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Bible In A Year: Day 9

Readings:
Genesis 19-21
Psalm 9
Mathew 9

We start today’s readings with the destruction of Sodom and Gomorrah. This story is well known and widespread, the reasons for the destruction are well known as well, but modernists have decided that the “real reason” for the city’s destruction was their inhospitable attitude to strangers. The first several verses of chapter 19 give us the actual reason for the fire and brimstone that rains down on them a few verses later.

First of all we see Lot at the gates of the city, this is an area where commerce and civic engagement took place in the ancient near east. This detail shows that Lot was a respected elder in the city and possibly in a position of authority. This should be seen as a black mark against Lot, who we all usually assume to be of good moral character like his uncle Abraham. When the angelic visitors arrive, Lot is understandably scared for their safety… in the city he’s lived in for years… that he is possibly a civic leader in… so he knew what was up in Sodom and yet he remained.

After begging them to stay in his house, because he obviously knew what befell travelers in his fair city, the angels relented and went inside and had dinner with Lot and his family. The men of the city then arrive outside and demanded that Lot send out the visitors so the may “know them”, and make no mistake about it, they weren’t looking to have a conversation and buy them a cup of coffee, the usage of “know” in this context is a euphemism for sexual relations.

How wicked was this city, that this man was raising a family in, that their first reaction to a pair of travelers passing through was to form a mob and demand they be handed over to be the victims of a violent sexual assault? What happens next wasn’t because of a “lack of hospitality”.

The catechetical tradition also recalls that there are “sins that cry to heaven”: the blood of Abel, the sin of the Sodomites, the cry of the people oppressed in Egypt, the cry of the foreigner, the widow, and the orphan, injustice to the wage earner.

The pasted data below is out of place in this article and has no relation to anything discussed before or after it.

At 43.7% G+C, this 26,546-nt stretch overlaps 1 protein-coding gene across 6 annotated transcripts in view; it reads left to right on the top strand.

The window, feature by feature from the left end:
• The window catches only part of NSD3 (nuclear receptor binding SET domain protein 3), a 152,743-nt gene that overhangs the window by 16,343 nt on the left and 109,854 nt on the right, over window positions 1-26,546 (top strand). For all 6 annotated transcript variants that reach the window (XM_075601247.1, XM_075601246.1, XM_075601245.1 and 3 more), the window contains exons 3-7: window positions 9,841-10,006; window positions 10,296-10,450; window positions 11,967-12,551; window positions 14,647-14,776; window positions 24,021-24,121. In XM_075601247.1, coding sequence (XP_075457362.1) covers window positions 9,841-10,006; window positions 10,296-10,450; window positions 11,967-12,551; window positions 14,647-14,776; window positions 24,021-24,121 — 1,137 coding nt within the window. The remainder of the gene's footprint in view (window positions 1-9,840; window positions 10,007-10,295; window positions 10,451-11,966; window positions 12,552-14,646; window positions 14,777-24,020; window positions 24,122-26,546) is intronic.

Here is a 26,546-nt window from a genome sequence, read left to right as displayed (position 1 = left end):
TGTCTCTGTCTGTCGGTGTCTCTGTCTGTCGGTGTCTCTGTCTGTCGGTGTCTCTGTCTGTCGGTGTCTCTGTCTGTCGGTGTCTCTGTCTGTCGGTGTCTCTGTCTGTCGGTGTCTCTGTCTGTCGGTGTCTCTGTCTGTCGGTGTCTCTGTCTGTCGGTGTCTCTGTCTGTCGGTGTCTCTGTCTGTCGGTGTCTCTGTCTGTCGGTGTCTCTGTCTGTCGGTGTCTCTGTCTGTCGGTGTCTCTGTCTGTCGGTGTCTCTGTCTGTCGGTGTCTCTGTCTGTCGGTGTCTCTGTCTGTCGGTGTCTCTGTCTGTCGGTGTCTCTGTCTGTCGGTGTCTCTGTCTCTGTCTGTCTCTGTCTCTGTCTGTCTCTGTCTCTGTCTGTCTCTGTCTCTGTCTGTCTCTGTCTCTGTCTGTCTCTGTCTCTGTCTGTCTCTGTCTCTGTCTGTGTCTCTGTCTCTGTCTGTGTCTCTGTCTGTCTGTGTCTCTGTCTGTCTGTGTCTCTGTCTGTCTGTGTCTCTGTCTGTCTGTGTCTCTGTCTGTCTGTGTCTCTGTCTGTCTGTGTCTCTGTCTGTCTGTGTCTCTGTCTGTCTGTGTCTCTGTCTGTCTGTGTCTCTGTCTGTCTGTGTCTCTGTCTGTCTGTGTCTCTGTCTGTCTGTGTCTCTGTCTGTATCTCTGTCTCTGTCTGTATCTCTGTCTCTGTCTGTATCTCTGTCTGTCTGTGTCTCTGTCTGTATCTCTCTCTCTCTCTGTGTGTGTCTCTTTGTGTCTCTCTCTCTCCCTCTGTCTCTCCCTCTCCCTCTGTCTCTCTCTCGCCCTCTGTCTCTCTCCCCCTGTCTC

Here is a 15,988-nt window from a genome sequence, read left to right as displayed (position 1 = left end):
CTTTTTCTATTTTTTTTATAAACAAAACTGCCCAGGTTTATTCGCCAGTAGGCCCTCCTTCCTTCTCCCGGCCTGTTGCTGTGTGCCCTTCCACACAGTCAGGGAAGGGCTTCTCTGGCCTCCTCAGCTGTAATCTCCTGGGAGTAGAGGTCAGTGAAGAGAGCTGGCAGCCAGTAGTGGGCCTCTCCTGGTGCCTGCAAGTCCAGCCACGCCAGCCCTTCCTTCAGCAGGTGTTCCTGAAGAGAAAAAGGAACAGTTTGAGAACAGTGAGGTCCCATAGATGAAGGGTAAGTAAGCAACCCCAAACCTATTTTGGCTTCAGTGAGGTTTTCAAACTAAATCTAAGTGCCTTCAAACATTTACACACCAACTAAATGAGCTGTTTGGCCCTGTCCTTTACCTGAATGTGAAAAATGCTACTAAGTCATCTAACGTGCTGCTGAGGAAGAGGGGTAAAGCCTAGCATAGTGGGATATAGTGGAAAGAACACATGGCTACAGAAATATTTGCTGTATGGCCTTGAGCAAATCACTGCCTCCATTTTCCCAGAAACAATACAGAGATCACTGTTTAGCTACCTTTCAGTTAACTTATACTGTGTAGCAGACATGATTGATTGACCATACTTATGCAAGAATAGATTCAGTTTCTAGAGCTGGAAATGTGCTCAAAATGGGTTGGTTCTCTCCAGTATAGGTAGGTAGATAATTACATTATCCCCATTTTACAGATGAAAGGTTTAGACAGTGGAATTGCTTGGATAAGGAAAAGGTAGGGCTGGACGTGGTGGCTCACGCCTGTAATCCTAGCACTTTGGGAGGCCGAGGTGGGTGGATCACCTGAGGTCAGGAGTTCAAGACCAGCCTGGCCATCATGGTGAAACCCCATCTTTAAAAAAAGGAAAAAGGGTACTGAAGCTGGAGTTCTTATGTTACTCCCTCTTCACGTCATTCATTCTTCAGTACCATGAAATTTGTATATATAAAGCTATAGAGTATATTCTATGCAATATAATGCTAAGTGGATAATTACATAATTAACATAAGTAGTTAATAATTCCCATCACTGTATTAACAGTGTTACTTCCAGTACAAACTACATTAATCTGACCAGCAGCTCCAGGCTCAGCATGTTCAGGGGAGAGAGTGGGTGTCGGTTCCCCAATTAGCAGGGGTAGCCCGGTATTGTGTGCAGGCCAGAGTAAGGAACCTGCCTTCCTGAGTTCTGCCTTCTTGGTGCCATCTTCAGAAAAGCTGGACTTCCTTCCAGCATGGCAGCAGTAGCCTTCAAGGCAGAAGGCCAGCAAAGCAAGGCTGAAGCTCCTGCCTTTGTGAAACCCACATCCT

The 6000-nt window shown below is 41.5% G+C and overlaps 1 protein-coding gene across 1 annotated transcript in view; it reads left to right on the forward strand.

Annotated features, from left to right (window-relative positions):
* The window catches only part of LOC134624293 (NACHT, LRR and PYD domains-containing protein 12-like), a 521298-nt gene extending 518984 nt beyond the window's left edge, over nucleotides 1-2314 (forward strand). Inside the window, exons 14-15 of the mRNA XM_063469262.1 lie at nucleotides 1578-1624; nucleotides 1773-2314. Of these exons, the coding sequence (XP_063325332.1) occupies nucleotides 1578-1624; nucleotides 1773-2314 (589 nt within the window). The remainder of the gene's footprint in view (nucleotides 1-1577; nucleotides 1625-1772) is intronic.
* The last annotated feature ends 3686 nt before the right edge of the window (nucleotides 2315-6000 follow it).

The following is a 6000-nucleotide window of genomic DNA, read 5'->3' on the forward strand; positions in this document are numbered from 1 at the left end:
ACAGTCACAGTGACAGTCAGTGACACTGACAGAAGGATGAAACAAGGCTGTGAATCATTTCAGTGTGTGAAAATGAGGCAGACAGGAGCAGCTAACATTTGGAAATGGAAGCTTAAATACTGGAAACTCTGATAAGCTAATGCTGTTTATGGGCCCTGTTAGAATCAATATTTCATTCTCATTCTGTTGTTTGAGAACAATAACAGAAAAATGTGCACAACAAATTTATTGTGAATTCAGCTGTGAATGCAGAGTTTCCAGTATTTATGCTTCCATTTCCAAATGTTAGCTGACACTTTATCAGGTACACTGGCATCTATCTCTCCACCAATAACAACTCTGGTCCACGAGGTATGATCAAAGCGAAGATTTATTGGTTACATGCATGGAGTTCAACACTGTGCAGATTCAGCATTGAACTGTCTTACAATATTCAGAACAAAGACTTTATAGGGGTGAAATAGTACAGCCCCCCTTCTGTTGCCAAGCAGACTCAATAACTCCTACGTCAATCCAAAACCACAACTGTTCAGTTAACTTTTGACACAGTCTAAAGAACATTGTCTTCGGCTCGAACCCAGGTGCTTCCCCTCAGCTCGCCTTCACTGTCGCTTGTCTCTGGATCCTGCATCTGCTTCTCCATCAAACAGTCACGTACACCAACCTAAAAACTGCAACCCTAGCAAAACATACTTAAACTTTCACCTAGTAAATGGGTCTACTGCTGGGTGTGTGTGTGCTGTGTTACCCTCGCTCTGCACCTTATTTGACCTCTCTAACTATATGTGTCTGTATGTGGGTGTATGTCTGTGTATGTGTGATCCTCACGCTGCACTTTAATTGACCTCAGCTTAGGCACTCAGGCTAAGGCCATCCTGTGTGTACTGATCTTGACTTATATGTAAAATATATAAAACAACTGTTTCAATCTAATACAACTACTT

CCC 1867

I also can’t fail to mention the offer that Lot makes to the gathered crowd. He offers them his two virgin daughters to be violated in lieu of the visiting angels. Unsurprisingly they turn down the offer and Lot is pulled back inside. I’ve personally read the entire book of Genesis at least a half dozen times, and always assumed Lot was one of the ten righteous that Abraham had bargained the Lord down to in the previous chapter, but upon closer inspection it’s pretty plain to see that the city of Sodom has thoroughly corrupted Lot, and he was as wicked as the other denizens of that doomed city.

Saved by the angels and warned to leave, Lot and his family flee to Zoar. But showing the grip that Sodom had on them, his wife turns back to look at the city and was turned to a pillar of salt. This can analogically apply to us looking back on the life of sin we are to leave behind after baptism, but thankfully for us we have the sacrament of reconciliation to turn to, rather than turn into salt.

The next chapter returns to Abraham and Sarah, and we see a second instance of him passing her off as his sister. Even though this was partly true it was an intentional deception and showed slight bit of doubt in Abraham. You see, he was promised a son through Sarah, and that had yet to happen, but he also worried that Abimelech would kill him to steal his wife. Obviously with one or both of them dead that promise could not come to pass, and yet he hesitated.

When his deception was revealed to Abimelech in a dream he confronted Abraham, who admitted the truth and they ended up making a covenant in the next chapter, after the birth of Isaac.

In chapter 21 Sarah finally received the fulfillment of the promise made when the three visitors had come to them and promised her a child. And when Isaac was a toddler she had Hagar and Ishmael sent off into quasi-exile. It’s worth noting that Sarah’s ill-conceived plan for Abraham to father a child with Hagar results in an adversarial group of people called the Ishmaelites eventually carrying one of her great-grandsons off as a slave to Egypt.

Psalm 9